Robservations on the media beat:
More than five months after Mark Suppelsa announced he was retiring from WGN-Channel 9, the Tribune Broadcasting station still hasn’t found a replacement for its top anchorman. News director Jennifer Lyons confirmed that there would not be a successor in place for the February rating sweep, which starts next Thursday. As the anchor search goes on, a variety of insiders have been filling in alongside Micah Materre at 5, 6, 9 and 10 p.m. WGN continues to hold a wide lead over Fox-owned WFLD-Channel 32 at 9 p.m., according to Nielsen figures for January.
It’s Viva Las Vegas for Sam Panayotovich, who’s signing off after six years as weekend sports anchor and sports reporter at Tribune Broadcasting WGN AM 720 and the voice of UIC Flames men’s basketball, baseball, softball and volleyball. He’s been hired as a host for VSiN (Vegas Stats & Information Network), starting February 5. Based at the South Point Hotel Casino and Spa in Las Vegas, the network dedicated to sports gambling information was launched by Chicagoan Brian Musburger. It stars Musburger’s uncle, legendary sportscaster Brent Musburger.
Chicago’s Museum of Broadcast Communications responded to an urgent call this week from “Saturday Night Live.” With Will Ferrell set to host this weekend’s show, producers needed to secure his original costumes as Harry Caray and the Spartan cheerleader. Both have been on display as part of the yearlong “Saturday Night Live: The Experience” exhibit at the museum. “It was all very confidential and hush-hush,” said Justin Kulovsek, the museum’s vice president of innovation. “I had to use protective gloves and wrap each item in plastic and take photos of the garments before boxing them up and sending them off to New York.” The two costumes are expected to be back on display in Chicago next week.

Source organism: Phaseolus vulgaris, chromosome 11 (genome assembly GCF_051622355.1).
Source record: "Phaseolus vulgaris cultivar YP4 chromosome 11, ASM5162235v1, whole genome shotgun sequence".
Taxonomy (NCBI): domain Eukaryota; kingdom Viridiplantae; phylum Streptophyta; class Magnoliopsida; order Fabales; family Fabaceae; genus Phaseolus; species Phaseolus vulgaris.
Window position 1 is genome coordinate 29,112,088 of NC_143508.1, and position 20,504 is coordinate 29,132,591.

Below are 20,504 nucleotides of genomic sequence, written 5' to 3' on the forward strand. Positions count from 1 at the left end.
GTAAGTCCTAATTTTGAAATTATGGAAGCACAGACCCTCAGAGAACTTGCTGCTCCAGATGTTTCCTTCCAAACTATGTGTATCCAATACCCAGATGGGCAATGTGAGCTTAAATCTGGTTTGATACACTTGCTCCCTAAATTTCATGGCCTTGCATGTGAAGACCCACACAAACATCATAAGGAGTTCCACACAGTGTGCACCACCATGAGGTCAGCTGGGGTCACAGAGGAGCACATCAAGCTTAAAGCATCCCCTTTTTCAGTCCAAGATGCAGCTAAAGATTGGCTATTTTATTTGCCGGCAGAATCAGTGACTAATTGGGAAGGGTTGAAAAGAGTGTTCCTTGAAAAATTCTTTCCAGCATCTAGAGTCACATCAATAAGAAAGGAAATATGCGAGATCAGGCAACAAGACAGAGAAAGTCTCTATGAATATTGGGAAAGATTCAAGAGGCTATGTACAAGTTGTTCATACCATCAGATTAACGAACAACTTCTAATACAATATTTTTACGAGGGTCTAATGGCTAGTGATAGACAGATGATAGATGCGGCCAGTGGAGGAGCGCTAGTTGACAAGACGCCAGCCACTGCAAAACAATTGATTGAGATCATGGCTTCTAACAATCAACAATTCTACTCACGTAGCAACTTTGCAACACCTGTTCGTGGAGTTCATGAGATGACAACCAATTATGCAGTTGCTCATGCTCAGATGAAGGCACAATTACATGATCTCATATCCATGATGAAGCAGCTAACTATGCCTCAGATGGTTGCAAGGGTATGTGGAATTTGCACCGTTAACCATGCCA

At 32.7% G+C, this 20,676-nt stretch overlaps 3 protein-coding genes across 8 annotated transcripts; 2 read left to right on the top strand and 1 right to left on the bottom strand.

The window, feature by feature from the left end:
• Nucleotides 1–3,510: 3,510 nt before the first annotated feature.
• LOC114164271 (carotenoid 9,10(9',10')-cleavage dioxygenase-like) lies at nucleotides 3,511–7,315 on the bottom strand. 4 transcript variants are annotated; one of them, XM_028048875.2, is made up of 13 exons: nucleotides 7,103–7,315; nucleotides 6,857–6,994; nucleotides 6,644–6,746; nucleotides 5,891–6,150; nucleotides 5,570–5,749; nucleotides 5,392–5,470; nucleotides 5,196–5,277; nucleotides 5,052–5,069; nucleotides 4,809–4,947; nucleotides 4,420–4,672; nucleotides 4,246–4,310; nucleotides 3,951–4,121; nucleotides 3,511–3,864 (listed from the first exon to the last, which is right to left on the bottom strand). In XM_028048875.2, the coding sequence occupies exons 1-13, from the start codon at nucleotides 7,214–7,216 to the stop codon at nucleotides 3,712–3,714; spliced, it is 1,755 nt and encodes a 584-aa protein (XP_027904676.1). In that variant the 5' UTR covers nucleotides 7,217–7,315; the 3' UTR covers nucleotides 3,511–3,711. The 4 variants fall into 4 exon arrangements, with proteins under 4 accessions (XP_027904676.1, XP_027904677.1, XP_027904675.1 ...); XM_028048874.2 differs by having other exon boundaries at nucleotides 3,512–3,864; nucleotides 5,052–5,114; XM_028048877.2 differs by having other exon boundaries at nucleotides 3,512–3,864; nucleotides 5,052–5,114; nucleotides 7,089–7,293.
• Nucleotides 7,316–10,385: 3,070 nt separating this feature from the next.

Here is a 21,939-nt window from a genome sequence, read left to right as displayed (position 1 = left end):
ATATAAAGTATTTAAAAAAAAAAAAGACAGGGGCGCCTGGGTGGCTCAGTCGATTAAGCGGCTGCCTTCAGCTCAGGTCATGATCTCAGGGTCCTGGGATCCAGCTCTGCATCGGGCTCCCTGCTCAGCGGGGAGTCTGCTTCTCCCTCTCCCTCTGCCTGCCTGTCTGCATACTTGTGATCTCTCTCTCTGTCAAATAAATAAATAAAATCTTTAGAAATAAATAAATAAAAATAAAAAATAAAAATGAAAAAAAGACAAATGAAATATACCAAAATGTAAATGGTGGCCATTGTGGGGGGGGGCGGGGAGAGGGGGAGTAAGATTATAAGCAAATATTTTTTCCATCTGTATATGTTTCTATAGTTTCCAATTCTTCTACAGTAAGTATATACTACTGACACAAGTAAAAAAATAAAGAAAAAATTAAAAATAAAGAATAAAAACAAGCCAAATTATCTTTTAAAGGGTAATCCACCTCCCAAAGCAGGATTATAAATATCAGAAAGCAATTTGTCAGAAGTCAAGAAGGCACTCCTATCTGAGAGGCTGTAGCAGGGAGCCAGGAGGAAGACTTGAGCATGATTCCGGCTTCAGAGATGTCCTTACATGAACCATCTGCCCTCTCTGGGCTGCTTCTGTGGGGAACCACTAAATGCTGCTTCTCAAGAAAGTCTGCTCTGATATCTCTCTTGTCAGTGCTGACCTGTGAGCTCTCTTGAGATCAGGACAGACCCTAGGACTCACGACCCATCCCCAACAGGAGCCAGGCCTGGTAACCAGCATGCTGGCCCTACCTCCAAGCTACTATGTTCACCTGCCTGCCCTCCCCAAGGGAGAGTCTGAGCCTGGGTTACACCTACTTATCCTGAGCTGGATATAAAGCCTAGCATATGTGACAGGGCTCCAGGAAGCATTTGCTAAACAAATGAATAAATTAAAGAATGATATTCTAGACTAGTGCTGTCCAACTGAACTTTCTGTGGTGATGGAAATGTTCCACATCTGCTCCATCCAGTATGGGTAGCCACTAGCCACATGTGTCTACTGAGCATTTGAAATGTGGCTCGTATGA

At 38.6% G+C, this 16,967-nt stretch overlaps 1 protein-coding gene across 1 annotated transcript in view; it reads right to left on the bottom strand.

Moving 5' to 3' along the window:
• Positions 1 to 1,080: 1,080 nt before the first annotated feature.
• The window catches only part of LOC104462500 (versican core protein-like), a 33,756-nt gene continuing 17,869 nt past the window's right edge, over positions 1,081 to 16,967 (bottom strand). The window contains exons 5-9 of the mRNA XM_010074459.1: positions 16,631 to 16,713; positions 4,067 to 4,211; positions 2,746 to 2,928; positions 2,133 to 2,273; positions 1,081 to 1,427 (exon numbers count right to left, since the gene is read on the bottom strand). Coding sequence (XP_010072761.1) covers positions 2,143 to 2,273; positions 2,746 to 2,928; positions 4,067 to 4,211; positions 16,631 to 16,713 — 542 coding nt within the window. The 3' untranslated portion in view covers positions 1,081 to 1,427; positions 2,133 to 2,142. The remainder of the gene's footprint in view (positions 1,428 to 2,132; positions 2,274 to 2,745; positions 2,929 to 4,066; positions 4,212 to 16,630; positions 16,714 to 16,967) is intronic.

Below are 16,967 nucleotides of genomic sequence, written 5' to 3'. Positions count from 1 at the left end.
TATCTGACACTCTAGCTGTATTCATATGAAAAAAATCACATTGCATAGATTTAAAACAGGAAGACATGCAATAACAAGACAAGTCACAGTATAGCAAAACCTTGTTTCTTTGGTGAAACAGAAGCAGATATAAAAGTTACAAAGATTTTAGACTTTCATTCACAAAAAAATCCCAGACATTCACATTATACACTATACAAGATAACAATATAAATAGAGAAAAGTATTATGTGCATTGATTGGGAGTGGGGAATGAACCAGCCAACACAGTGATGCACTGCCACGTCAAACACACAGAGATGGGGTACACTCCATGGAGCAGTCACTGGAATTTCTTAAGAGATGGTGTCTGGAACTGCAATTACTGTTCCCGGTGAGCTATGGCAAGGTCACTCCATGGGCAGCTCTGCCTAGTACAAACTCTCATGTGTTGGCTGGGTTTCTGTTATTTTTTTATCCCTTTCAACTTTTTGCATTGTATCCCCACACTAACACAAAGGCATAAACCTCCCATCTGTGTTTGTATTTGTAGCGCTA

There were plenty of skeptics when founding editor Jon Greenberg launched The Athletic, a subscription website aimed at covering professional and college sports “with thought-provoking writing and enlightening statistics.” That was two years ago this week. Today it’s thriving with sites in Chicago, the Bay Area, Cleveland, Detroit, Minneapolis, Philadelphia, Pittsburgh, St. Louis and seven cities in Canada. With the addition of famed baseball insider Ken Rosenthal (and recently hired Chicago beat writers Patrick Mooney, Dan Hayes, Darnell Mayberry, Kevin Fishbain and James Fegan), January is on pace to be the site’s biggest subscription month ever.
A tip of the hat to Rick Klein, president and chief curator of the nonprofit Museum of Classic Chicago Television, which recently celebrated its 10th anniversary. It’s been a true labor of love for the devoted video preservationist, who’s planning a redesign of his FuzzyMemories.TV website later this year. Klein’s YouTube page boasts 25,000 subscribers and more than 30 million total video views since its inception. The latest gem is a rare color kinescope of a 1971 newscast on ABC-owned WLS-Channel 7, featuring Fahey Flynn, Joel Daly and meteorologist John Coleman.